About the Authors
Helen Sharp is a Professor of Software Engineering and Associate Dean in the Faculty of
Science, Technology, Engineering, and Mathematics at the Open University. Originally trained
as a software engineer, it was by watching the frustration of users and the clever "workarounds" they developed that inspired her to investigate HCI, user-centered design, and the other related disciplines that now underpin the field of interaction design. Her research focuses on the study of professional software practice and the effect of human and social aspects on software development, leveraging her expertise in the intersection between interaction design and software engineering and working closely with practitioners to support practical impact. She is active in both the software engineering and CHI communities, and she has had a long association with practitioner-related conferences. Helen is on the editorial board of several software engineering journals, and she is a regular invited speaker at academic and practitioner venues.
Yvonne Rogers is the Director of the Interaction Centre at University College London, a
Professor of Interaction Design, and a deputy head of department for Computer Science.
She is internationally renowned for her work in HCI and ubiquitous computing and, in
particular, for her pioneering approach to innovation and ubiquitous learning. Yvonne is
widely published, and she is the author of two recent books: Research in the Wild (2017, co-authored with Paul Marshall) and The Secrets of Creative People (2014). She is also a regular keynote speaker at computing and HCI conferences worldwide. Former positions include Professor of Interaction Design at the Open University (2006–2011), Professor of Human-Computer Interaction at the School of Informatics and Computing at Indiana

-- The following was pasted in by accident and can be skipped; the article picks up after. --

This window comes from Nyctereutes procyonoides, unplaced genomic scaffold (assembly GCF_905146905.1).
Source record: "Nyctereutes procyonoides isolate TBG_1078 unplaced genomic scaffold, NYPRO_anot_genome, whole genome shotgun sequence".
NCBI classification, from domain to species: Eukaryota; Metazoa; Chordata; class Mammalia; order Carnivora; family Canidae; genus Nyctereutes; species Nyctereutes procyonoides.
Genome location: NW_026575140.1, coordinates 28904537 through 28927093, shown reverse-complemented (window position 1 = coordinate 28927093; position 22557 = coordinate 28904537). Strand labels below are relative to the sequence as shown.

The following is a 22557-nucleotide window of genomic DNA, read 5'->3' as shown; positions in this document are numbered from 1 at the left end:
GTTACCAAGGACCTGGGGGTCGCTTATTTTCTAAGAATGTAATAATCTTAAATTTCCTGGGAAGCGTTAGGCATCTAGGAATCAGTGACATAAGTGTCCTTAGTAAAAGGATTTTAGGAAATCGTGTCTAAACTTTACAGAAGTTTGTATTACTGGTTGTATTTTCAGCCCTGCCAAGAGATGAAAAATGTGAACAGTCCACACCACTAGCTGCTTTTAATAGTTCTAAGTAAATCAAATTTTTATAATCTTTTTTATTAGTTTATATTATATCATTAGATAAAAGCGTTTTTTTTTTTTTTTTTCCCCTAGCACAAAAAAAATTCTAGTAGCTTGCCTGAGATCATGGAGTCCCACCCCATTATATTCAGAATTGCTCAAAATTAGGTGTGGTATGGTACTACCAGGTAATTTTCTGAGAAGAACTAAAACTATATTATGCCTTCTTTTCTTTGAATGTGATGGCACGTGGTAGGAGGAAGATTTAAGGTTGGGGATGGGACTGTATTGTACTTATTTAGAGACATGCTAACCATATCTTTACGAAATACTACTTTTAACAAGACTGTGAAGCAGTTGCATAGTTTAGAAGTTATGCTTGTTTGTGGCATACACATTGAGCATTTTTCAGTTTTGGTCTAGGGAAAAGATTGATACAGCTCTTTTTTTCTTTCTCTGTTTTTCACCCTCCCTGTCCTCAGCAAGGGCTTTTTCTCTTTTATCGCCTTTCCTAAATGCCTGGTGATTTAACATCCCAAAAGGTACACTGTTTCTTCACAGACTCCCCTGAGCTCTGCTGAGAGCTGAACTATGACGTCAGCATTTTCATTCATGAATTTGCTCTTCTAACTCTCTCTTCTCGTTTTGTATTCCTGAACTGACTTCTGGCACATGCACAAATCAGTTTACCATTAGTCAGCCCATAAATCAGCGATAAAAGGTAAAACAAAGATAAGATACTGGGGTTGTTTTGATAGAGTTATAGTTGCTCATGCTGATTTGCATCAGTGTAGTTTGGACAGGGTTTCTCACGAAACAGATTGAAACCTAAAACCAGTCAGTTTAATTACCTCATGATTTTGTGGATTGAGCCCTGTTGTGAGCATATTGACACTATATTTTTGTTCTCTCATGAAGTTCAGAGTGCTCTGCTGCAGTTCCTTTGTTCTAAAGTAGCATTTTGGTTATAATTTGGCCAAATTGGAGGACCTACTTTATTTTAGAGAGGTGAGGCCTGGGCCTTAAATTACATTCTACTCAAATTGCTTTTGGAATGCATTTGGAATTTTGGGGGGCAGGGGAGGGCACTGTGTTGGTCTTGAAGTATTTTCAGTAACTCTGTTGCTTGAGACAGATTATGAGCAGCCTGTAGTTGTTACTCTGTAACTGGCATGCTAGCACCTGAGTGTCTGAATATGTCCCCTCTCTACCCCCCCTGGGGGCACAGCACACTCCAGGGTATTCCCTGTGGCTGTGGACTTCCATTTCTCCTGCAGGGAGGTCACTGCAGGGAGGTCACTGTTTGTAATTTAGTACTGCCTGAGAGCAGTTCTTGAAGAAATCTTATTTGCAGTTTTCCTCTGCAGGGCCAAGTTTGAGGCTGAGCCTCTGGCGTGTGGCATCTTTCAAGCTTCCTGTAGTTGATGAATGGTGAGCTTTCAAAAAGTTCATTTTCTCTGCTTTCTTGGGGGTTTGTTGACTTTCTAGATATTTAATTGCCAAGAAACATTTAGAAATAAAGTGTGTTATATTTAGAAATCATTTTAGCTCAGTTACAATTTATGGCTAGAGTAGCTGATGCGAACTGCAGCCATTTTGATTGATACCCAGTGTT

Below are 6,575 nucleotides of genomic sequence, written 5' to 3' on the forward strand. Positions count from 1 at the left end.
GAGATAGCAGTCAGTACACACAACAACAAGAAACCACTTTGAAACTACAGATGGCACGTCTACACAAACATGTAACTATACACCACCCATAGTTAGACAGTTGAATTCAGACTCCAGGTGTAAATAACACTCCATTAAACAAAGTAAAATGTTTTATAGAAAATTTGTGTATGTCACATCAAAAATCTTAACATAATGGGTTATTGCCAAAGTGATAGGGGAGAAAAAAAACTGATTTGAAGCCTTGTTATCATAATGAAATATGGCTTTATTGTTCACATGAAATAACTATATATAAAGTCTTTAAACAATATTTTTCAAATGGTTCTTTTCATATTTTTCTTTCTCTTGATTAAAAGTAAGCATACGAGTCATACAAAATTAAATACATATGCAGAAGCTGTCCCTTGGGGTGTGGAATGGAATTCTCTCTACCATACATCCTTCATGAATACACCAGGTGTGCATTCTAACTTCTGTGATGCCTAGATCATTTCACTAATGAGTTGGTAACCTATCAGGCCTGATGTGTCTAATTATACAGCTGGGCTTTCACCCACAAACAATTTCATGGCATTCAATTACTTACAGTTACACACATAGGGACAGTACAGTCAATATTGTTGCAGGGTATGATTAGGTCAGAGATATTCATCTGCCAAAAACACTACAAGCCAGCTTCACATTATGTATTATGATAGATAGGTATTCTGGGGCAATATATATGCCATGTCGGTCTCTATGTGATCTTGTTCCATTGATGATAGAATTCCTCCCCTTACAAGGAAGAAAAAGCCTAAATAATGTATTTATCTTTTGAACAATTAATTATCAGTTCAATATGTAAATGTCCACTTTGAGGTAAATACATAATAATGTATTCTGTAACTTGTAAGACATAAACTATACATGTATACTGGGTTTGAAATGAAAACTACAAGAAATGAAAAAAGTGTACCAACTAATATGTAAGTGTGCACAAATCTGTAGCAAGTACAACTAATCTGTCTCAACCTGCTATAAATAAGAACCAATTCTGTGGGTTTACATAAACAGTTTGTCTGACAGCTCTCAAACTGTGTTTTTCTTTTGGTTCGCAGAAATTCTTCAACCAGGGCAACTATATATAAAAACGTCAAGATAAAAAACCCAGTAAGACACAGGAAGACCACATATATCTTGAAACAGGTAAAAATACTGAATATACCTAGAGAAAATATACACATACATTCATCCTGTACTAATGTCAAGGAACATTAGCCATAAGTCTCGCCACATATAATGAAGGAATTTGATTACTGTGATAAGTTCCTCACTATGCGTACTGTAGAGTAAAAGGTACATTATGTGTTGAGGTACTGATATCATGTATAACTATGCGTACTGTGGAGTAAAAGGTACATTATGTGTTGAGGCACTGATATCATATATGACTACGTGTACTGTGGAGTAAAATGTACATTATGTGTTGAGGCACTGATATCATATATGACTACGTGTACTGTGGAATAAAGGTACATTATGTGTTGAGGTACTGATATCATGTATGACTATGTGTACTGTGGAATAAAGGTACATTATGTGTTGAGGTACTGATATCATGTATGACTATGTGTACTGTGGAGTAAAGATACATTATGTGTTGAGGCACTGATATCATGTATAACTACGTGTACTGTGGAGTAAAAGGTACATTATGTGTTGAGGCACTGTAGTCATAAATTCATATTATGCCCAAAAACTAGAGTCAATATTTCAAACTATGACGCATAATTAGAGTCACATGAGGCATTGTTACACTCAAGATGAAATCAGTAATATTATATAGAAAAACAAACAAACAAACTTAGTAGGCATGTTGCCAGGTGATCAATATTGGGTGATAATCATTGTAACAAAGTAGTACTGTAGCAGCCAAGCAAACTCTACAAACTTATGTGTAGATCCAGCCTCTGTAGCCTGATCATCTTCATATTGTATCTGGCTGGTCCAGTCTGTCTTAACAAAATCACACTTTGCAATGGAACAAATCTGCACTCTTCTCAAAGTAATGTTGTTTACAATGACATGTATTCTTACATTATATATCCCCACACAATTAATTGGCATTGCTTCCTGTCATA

University (2003–2006), and Professor in the former School of Cognitive and Computing
Sciences at Sussex University (1992–2003). She has also been a Visiting Professor at UCSC,
University of Cape Town, Melbourne University, Stanford, Apple, Queensland University,
and UCSD. She has been elected as a Fellow of the ACM, the British Computer Society, and
the ACM’s CHI Academy.
Jennifer Preece is Professor and Dean Emerita in the College of Information Studies—Maryland’s iSchool—at the University of Maryland. Jenny’s research focuses on the intersection of information, community, and technology. She is particularly interested in community participation online and offline. She has researched ways to support empathy and social support online, patterns of online participation, reasons for not participating (for example, lurking and infrequent participation), strategies for supporting online communication, development of norms, and the attributes of successful technology-supported communities.
Currently, Jenny focuses on how technology can be used to educate and motivate citizens to
engage and contribute quality data to citizen science projects. This research contributes to the broader need for the collection of data about the world’s flora and fauna at a time when
many species are in rapid decline due to habitat loss, pollution, and climate change. She was
author of one of the first books on online communities—Online Communities: Designing
Usability, Supporting Sociability (2000) published by John Wiley & Sons Ltd and several
other HCI texts. Jenny is also widely published, a regular keynote speaker, and a member of
the ACM’s CHI Academy.
Jennifer, Yvonne and Helen at the launch event of the fifth edition at CHI 2019.
Photo by Ben Shneiderman.